What is something ceremonial? Shiny objects like orbs, crowns and sceptres? Or grand and powerful characters such as the Governor-General, the Pope or the Queen? They are highly revered, and beautiful to look at. However, too close a step can offer a glimpse beyond the façade and reveal the idleness beneath the surface. The power of ceremony is that it can distort the true meaning of things with fancy rhetoric and hyperbole. The Imperial Crown of the United Kingdom, while beautiful and famous, is still an object. The Pope, while admired and worshipped, is still human.
Ceremony is also present in our politics and economics. Over the past 40 years, countless governments and oppositions have coated simple phenomena and concepts in spin and hyperbole to distort their meanings for personal benefit. They have created ceremonial economics in order to sell political narratives to voters for political gain.
Today, Prime Minister Scott Morrison’s surplus is the best example of ceremonial economics. If, as the Liberal government has promised since they were elected in 2013, there is a return to surplus this year, it will not mean what the government wants us to believe it means. Morrison will spin it as a return to the predictable and prosperous fiscal discipline of the ‘Howard years’, and as an indication of a healthy and rot-free economy. It will be presented as a sign of economic and political success that belies its actual significance and implications. A budget surplus now has a conferred ceremonial power which alters its true meaning.
The creation of ceremonial economics has had alarming effects on our politics and public discourse. As the state of the economy and fiscal management are key concerns of Australian voters, real political outcomes are decided on the basis of distorted meanings and ceremony, while meaningful substance is neglected.
Since Morrison came to power in 2018, he and his treasurer have emphasised the government’s determination to return the federal budget to surplus in the 2020 to 2021 financial year. In the 2019 federal budget, the centrepiece of Josh Frydenberg’s speech was restoring ‘fiscal discipline’, announcing that Australia’s gross national debt had steadily decreased, and that there would be an $11 billion surplus in the coming year.
Federal budgets, while officially a statement to the public about the state of the national accounts, are always political. The return to surplus was qualified with the assertion that ‘only one side of politics can do this’, with a casual reference to former Prime Minister John Howard and former Treasurer Peter Costello’s paying off Labor’s ‘debt’. Neither in the speech, nor in the election material that followed, was there any exploration of what paying off Labor’s debt would mean for voters. Instead, the Coalition used the misleading ‘surplus’ to convince voters that it had saved the Australian economy. And it worked. They won the ‘unwinnable’ election, and proved that in elections, economic management is always supreme.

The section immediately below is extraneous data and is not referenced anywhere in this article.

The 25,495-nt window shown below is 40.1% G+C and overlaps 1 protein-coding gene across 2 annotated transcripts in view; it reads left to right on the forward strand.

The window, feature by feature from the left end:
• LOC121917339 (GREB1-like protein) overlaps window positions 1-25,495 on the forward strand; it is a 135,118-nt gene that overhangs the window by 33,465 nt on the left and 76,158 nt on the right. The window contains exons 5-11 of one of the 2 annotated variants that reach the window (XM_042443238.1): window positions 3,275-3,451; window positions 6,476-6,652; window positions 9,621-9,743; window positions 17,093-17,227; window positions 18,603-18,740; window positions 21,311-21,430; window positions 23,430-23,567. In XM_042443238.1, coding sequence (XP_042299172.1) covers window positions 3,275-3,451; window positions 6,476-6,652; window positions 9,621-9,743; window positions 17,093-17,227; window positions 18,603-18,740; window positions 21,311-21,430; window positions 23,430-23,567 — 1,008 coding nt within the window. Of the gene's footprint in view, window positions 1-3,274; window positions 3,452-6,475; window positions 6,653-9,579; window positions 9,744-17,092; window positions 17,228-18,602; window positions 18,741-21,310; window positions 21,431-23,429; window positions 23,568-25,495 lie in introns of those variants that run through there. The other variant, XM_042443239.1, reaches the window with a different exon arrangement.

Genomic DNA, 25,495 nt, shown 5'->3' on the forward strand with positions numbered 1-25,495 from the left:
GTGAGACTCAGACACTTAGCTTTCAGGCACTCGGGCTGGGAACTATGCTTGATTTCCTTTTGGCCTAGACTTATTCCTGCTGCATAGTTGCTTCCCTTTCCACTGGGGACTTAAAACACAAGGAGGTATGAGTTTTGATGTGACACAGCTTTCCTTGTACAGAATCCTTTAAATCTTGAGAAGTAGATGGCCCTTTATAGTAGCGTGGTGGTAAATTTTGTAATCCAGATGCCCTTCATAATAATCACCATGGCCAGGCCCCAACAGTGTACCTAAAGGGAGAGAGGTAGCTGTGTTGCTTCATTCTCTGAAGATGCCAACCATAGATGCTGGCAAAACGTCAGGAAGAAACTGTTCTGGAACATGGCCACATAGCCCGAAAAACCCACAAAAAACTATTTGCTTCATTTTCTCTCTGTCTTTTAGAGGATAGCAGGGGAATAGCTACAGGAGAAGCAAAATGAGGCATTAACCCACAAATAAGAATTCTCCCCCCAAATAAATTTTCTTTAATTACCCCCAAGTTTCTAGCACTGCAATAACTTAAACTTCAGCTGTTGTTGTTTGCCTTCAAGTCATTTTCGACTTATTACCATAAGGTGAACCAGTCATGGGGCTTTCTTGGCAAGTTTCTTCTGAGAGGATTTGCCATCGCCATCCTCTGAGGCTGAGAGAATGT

Despite this victory, and the surplus we will no doubt see within in the next three years, the Australian economy continues to sputter, one painful limp at a time. In October of last year, the International Monetary Fund (IMF) predicted that the economy had grown just 1.7 per cent in 2019, and would only grow by 2.3 per cent in 2020. This was before the catastrophic bushfires that have devastated much of NSW and Victoria. This makes 2019 the worst year for the Australian economy since the Global Financial Crisis 11 years ago. Given that a healthy growth rate is considered to be between two per cent and four per cent, there is considerable cause for concern.
The government has reassured people that despite ‘economic headwinds’ the ‘fundamentals’ of the economy are strong. What these fundamentals are, if wages are stagnant, trade tensions are rising, and interest rates are dangerously low, is unclear. A budget surplus in the near future will not solve these problems. At a time when the Governor of the Reserve Bank has pleaded with the government to spend to stimulate the economy and prevent recession, a manufactured surplus might be the last thing we need. In fact, it will be window dressing, the much anticipated delivery of a political promise made in 2013. The Coalition will use it as evidence of their prudent economic management and remind the electorate of how long it took to clean up ‘Labor’s mess’. This is despite the threats that Australia faces and the deep structural imbalance of our economy.
The $11 billion question is why, at a time of great economic uncertainty, is this surplus, the result of inaction and political points-scoring, so celebrated? Why isn’t it seen for what it is? Why is it all tip and no iceberg?
The answer is, ceremony. For decades both sides of politics have painted one another as incompetent economic managers, and pronounced themselves as the only party that can be trusted with the economy. This has led to 40 years of spin and ritual. Simple economic phenomena have been dressed up so much that their significance has become distorted and their meaning malleable, if not broken altogether. Through endless attacks, rhetoric, and tricks, a lack of fiscal discipline has become deadly in Australian politics. Politicians have conferred a type of nominal power on economics, resulting in its purely ceremonial meaning.